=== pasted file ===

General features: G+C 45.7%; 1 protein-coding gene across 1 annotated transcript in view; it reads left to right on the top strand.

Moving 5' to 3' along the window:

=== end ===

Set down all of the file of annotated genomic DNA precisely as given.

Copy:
General features: G+C 45.7%; 1 protein-coding gene across 1 annotated transcript in view; it reads left to right on the top strand.

Moving 5' to 3' along the window: